Identifying ZDR Columns in Radar Data with the Hotspot Technique

John Krause aCooperative Institute for Severe and High-Impact Weather Research and Operations, University of Oklahoma, Norman, Oklahoma
bNOAA/OAR/National Severe Storms Laboratory, Norman, Oklahoma

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Vinzent Klaus cInstitute of Meteorology and Climatology, Department of Water, Atmosphere and Environment, University of Natural Resources and Life Sciences, Vienna, Austria

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Abstract

A novel differential reflectivity (ZDR) column detection method, the hotspot technique, has been developed. Utilizing constant altitude plan projection indicators (CAPPI) of ZDR, reflectivity, and a proxy for circular depolarization ratio at the height of the −10°C isotherm, the method identifies the location of the base of the ZDR column rather than the entire ZDR column depth. The new method is compared to two other existing ZDR column detection methods and shown to be an improvement in regions where there is a ZDR bias.

Significance Statement

Thunderstorm updrafts are the area of a storm where precipitation grows, electrification is initiated, and tornadoes may form. Therefore, accurate detection and quantification of updraft properties using weather radar data is of great importance for assessing a storm’s damage potential in real time. Current methods to automatically detect updraft areas, however, are error-prone due to common deficiencies in radar measurements. We present a novel algorithmic approach to identify storm updrafts that eliminates some of the known shortcomings of existing methods. In the future, our method could be used to develop new hail detection algorithms, or to improve short-term weather forecasting models.

© 2024 American Meteorological Society. This published article is licensed under the terms of the default AMS reuse license. For information regarding reuse of this content and general copyright information, consult the AMS Copyright Policy (www.ametsoc.org/PUBSReuseLicenses).

Corresponding author: John Krause, John.Krause@noaa.gov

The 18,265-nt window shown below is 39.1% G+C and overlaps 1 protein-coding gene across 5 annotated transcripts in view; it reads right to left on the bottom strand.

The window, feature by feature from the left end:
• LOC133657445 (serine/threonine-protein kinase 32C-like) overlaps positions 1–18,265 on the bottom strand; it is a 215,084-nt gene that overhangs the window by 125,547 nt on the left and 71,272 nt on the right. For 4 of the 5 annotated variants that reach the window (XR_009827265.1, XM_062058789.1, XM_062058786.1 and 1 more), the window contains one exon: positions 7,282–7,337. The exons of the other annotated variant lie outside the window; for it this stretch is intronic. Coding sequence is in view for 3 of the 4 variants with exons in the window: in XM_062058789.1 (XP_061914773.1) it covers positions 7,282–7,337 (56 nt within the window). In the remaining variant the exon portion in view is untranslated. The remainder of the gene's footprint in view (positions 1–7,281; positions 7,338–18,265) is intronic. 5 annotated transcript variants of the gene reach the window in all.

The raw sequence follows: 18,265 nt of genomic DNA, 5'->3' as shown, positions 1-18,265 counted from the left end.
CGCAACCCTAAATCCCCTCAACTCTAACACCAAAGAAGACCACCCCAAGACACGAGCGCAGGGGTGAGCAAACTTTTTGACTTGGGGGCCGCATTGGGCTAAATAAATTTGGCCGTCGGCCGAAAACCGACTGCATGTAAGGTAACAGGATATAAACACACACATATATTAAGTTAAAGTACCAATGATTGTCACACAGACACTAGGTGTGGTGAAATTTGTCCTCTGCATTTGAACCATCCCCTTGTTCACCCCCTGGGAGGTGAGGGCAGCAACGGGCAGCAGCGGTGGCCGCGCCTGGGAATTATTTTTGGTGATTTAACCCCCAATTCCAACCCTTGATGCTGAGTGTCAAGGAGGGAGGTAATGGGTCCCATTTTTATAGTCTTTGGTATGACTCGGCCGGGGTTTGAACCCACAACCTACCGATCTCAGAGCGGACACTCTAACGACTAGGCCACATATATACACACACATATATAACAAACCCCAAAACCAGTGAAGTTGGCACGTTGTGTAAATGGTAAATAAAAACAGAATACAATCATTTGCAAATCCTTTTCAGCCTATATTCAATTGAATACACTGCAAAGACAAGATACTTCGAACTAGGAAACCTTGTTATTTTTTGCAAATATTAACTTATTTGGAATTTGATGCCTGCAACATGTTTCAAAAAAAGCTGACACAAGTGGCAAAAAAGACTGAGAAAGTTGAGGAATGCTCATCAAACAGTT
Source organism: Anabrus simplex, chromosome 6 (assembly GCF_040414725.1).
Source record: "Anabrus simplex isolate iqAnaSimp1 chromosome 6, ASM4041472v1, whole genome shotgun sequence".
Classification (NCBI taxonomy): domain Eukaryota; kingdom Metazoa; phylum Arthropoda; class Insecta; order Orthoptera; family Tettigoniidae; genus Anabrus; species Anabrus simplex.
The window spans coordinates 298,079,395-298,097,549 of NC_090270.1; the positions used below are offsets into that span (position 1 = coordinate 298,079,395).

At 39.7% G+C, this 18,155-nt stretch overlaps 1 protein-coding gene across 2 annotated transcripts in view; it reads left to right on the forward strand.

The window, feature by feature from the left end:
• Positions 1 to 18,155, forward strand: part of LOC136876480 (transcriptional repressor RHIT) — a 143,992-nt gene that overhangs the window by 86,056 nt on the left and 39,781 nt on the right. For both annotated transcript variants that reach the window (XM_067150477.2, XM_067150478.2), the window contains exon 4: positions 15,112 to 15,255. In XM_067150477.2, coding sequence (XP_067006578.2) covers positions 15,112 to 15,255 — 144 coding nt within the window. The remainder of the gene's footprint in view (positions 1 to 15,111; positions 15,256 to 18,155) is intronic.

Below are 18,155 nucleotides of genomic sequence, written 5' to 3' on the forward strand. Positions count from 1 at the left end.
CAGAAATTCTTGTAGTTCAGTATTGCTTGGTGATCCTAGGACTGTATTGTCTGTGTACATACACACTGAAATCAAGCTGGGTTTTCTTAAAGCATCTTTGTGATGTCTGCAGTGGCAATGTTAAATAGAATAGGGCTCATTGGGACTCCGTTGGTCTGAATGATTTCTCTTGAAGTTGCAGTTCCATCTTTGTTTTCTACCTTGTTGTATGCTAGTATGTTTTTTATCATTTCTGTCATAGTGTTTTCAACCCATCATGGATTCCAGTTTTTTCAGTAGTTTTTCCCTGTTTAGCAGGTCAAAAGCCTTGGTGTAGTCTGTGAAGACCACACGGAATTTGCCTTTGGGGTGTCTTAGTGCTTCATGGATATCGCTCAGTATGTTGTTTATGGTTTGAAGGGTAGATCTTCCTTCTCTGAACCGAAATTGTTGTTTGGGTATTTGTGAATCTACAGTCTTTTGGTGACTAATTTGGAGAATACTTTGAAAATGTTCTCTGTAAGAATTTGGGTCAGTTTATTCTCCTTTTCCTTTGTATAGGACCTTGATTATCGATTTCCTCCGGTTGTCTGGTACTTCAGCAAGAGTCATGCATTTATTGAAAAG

Abstract

A novel differential reflectivity (ZDR) column detection method, the hotspot technique, has been developed. Utilizing constant altitude plan projection indicators (CAPPI) of ZDR, reflectivity, and a proxy for circular depolarization ratio at the height of the −10°C isotherm, the method identifies the location of the base of the ZDR column rather than the entire ZDR column depth. The new method is compared to two other existing ZDR column detection methods and shown to be an improvement in regions where there is a ZDR bias.

Significance Statement

Thunderstorm updrafts are the area of a storm where precipitation grows, electrification is initiated, and tornadoes may form. Therefore, accurate detection and quantification of updraft properties using weather radar data is of great importance for assessing a storm’s damage potential in real time. Current methods to automatically detect updraft areas, however, are error-prone due to common deficiencies in radar measurements. We present a novel algorithmic approach to identify storm updrafts that eliminates some of the known shortcomings of existing methods. In the future, our method could be used to develop new hail detection algorithms, or to improve short-term weather forecasting models.

© 2024 American Meteorological Society. This published article is licensed under the terms of the default AMS reuse license. For information regarding reuse of this content and general copyright information, consult the AMS Copyright Policy (www.ametsoc.org/PUBSReuseLicenses).

Corresponding author: John Krause, John.Krause@noaa.gov

Supplementary Materials

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